The Spanish Inquisition (Monty Python)

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"The Spanish Inquisition" is a series of sketches in Monty Python's Flying Circus, Series 2 Episode 2, first broadcast 22 September 1970, parodying the real-life Spanish Inquisition. This episode is itself entitled "The Spanish Inquisition". The sketches are notable for their principal catchphrase, "Nobody expects the Spanish Inquisition!" The end of the sketch uses music from the composition Devil's Galop by Charles Williams.

Plot synopsis[edit]

This is a recurring sketch always predicated on an unrelated sketch in which one character mentions that they "didn't expect a Spanish Inquisition!", often in irritation at being questioned by another. At this point, the Inquisition — consisting of Cardinal Ximénez (Michael Palin) and his assistants, Cardinal Biggles (Terry Jones) (who resembles his namesake wearing a leather aviator's helmet and goggles) and Cardinal Fang (Terry Gilliam) — burst into the room to the sound of a jarring musical sting. Ximénez shouts, with a particular and high-pitched emphasis on the first word: "NOBODY expects the Spanish Inquisition!"

After entering, the Inquisition trio frequently get bogged down in recitations. In their first appearance, Ximénez has trouble with listing their weapons, always forgetting to mention another one and having to begin the list over again. After several attempts, Ximénez states that he'll come in again, and herds the Inquisition back off the set. The straight man repeats the cue line, the Inquisition bursts back in (complete with jarring chord), and the introduction is tried anew. This is repeated two or three times before Ximénez gives up, and decides to skip the introductions.

Ximénez runs into the problem of not being able to torture anyone effectively. When he calls for "the rack", Cardinal Biggles produces a dish-drying rack. When strapping this to the victim produces no effect, they move on to "the soft cushions", in which the victim is poked repeatedly with fluffy pillows. When this fails as well, Ximénez forces the victim to sit in "the comfy chair" and states that the victim will get "only a cup of coffee at 11 o'clock".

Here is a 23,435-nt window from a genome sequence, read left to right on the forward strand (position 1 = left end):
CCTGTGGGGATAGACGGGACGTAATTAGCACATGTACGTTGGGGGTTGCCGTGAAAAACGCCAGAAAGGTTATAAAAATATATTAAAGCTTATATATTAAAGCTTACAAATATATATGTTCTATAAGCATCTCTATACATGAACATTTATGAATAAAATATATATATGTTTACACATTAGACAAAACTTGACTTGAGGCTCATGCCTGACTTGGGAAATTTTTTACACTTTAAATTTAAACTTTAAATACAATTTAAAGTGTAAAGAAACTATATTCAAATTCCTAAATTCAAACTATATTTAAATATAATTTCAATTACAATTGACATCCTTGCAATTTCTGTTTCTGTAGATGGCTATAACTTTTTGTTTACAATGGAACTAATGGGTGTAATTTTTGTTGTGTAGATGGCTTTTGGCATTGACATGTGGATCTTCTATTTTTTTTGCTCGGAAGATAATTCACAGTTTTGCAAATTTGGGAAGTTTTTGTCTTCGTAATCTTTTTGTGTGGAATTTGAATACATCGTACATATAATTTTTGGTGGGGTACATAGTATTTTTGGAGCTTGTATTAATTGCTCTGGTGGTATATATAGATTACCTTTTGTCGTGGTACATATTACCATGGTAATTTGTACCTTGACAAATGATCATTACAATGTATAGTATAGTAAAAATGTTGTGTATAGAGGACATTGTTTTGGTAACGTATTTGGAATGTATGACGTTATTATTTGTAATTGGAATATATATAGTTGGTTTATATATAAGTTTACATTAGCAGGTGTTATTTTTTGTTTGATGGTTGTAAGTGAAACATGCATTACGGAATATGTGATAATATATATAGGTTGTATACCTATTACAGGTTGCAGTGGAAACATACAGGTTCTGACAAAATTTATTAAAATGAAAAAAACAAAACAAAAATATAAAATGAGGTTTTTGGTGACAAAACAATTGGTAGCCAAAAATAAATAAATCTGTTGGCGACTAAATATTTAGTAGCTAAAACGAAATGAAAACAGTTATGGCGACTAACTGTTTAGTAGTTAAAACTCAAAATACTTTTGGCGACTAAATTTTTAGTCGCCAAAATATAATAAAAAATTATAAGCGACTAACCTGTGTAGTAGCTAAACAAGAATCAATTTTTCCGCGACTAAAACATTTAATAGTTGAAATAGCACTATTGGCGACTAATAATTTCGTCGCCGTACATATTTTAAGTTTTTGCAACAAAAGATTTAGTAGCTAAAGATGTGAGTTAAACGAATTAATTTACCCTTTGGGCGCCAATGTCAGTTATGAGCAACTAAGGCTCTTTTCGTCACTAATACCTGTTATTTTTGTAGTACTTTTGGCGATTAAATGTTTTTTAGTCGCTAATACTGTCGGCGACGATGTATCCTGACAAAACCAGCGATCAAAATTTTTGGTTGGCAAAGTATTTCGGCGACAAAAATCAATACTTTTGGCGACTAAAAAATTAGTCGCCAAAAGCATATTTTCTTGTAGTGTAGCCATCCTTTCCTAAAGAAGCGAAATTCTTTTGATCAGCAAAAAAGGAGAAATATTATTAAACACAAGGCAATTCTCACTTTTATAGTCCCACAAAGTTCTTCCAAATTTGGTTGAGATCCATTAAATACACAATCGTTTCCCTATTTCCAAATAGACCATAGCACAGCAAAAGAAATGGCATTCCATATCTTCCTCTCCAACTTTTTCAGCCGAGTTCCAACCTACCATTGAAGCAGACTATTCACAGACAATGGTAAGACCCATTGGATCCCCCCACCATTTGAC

At the end of the show, in "Court Charades", the Inquisitors are caught by surprise when a defendant (who is also a judge from another court) in session at the Old Bailey says: "Blimey, I didn't expect the Spanish Inquisition!" The whole court rises and looks expectantly at the witness entrance door, only for nothing to happen. As the closing credits roll the Inquisitors race to the Old Bailey by double-decker bus, to the tune of "Devil's Galop", only to burst in and shout, "NO-body expects the Span-" just as the words "THE END" appear.

In the Monty Python Live (Mostly) stage show the sketch ends when Ximénez orders Biggles to "torture" the victim (who is sitting in the comfy chair) by giving her a glass of cold milk from the fridge. When Biggles opens the door, the Man in the Fridge (Eric Idle) emerges and begins singing the Galaxy Song to the victim, while the Inquisition exit through the fridge.

Related sketches[edit]

Cardinal Ximénez briefly appears two episodes later ("The Buzz Aldrin Show") in a vox pop, again displaying difficulty counting (in this instance, the kinds of aftershave he uses). Later in that episode during the "Police Constable Pan Am Sketch", the policeman tells a chemist "one more peep out of you and I'll do you for heresy", with the chemist (played by Palin) responding that he "didn't expect the Spanish Inquisition"; except that instead of the Spanish Inquisition arriving, PC Pan Am (played by Graham Chapman) simply tells the chemist to shut up.


The "number of weapons" joke echoes a similar joke in the first episode "The Man and The Hour"[1] of the BBC sitcom Dad's Army, broadcast in July 1968. Captain Mainwaring says: "We have one invaluable weapon in our armoury: ingenuity and improvisation", to which Private Frazer replies: "That's two."

In popular culture[edit]

The popularity of Monty Python's sketch led to numerous references to it in other popular media. The first such instance was in Issue #3 (January 1976, shortly after Monty Python began being broadcast in the U.S.) of the comic book title Batman Family [featuring the joint exploits of Batgirl (Barbara Gordon) and Robin (Dick Grayson)], where the story "Isle of a Thousand Thrills" borrowed the scenario of a land where anything anybody thinks of is quickly brought to life. In response to visitors' anxious questions before the nature of their situation is understood, Batgirl replies, "Calm down, everyone! We haven't had time to wonder about all those questions! I didn't expect some kind of Spanish Inquisition…". Immediately six Inquisitors appear, one of whom cries, "Nobody expects the Spanish Inquisition...because our chief weapon is surprise!"

Many other examples have since followed.


External links[edit]